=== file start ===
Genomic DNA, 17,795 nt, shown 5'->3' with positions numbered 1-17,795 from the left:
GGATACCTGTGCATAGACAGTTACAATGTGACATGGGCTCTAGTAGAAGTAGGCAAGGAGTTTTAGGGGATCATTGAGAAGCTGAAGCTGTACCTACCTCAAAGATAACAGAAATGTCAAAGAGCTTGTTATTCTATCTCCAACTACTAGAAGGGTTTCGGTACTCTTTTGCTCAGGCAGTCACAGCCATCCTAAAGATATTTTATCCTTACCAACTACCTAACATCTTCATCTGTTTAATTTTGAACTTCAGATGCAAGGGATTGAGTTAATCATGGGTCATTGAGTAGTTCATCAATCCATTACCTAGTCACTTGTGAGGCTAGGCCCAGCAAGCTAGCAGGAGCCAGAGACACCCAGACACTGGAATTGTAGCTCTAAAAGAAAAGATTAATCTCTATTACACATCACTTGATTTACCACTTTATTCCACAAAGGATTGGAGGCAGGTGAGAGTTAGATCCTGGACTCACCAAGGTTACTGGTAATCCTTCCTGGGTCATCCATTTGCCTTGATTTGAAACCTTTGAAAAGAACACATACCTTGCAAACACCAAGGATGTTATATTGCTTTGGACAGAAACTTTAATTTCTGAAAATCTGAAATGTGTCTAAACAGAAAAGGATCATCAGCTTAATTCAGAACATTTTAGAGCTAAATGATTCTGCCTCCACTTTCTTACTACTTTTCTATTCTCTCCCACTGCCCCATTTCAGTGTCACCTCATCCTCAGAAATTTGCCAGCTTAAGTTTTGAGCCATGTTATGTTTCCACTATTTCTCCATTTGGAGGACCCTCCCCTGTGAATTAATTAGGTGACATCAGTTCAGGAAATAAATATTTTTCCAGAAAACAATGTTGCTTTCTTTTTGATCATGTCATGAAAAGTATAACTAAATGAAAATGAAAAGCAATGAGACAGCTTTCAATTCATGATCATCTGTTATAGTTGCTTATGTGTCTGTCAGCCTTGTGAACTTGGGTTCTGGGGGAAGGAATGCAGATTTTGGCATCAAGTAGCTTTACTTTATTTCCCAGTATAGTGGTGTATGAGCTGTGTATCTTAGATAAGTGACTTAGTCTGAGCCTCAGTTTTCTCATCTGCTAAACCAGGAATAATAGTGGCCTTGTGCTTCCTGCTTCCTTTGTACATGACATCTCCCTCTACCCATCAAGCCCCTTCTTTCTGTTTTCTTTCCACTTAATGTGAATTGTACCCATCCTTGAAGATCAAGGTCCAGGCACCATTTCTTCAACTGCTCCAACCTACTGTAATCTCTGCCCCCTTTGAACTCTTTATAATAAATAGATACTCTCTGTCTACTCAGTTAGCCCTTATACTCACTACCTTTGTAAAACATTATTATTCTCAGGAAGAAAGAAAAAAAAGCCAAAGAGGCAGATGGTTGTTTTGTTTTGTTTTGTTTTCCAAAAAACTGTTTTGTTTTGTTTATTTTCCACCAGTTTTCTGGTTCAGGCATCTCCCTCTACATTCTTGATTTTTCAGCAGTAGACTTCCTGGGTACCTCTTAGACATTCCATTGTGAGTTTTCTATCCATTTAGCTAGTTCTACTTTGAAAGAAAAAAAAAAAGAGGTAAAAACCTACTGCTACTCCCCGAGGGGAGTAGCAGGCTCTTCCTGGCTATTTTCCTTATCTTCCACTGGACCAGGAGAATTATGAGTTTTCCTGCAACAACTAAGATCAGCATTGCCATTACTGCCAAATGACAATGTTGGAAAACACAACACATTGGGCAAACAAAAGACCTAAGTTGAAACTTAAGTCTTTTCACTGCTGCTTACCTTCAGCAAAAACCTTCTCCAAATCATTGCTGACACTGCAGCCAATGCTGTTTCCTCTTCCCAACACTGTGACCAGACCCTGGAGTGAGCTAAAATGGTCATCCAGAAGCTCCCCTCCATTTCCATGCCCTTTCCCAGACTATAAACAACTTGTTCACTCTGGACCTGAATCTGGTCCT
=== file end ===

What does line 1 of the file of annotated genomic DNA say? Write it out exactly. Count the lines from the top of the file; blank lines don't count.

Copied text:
Genomic DNA, 17,795 nt, shown 5'->3' with positions numbered 1-17,795 from the left: